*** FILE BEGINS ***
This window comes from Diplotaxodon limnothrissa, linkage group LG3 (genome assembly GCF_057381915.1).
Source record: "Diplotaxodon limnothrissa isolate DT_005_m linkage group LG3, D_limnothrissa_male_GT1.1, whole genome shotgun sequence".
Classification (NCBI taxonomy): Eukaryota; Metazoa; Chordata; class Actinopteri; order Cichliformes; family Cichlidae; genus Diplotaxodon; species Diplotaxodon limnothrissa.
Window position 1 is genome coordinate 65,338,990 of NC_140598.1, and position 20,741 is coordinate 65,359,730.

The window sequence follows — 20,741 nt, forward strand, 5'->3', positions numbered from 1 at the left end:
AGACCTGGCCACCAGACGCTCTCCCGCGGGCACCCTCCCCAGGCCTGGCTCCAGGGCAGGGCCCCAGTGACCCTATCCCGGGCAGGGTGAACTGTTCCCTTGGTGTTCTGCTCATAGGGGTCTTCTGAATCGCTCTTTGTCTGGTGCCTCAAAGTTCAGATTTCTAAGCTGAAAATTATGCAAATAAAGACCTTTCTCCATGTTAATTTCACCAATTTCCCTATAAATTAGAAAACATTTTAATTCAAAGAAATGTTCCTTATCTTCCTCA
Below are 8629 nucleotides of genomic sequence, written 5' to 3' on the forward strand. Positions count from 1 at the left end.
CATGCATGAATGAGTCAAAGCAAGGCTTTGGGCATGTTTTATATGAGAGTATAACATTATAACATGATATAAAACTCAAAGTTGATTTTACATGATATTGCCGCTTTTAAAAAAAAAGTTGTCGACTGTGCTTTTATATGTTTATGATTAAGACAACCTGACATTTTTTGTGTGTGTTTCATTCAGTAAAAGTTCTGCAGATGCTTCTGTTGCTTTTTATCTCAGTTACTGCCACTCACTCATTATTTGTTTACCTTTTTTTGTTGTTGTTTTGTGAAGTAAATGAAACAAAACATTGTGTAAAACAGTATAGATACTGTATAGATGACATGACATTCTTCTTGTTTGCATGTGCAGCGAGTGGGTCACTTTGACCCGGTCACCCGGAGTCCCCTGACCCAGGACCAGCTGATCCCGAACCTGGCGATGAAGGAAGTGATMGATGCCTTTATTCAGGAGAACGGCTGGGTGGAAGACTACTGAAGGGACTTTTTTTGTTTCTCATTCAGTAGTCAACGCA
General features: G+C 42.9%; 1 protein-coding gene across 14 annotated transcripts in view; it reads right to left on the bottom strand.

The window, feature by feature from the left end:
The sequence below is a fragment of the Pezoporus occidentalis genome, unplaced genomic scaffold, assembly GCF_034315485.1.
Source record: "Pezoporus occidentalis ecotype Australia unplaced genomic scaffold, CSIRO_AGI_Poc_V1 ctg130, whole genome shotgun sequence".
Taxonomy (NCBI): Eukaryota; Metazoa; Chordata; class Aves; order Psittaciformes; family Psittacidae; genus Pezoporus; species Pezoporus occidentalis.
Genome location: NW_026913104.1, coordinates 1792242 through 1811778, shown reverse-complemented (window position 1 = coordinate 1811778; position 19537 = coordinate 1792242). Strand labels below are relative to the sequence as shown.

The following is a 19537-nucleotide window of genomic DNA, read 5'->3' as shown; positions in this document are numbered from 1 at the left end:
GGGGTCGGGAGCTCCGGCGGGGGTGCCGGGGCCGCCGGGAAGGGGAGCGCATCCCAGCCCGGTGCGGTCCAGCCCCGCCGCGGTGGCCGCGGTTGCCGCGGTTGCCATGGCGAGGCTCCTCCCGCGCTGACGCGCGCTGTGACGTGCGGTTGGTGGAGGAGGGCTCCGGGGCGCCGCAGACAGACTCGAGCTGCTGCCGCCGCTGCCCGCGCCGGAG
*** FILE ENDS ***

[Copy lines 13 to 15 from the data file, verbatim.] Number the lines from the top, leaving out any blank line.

Taxonomy (NCBI): Eukaryota; Metazoa; Chordata; class Aves; order Psittaciformes; family Psittacidae; genus Pezoporus; species Pezoporus occidentalis.
Genome location: NW_026913104.1, coordinates 1792242 through 1811778, shown reverse-complemented (window position 1 = coordinate 1811778; position 19537 = coordinate 1792242). Strand labels below are relative to the sequence as shown.

The following is a 19537-nucleotide window of genomic DNA, read 5'->3' as shown; positions in this document are numbered from 1 at the left end: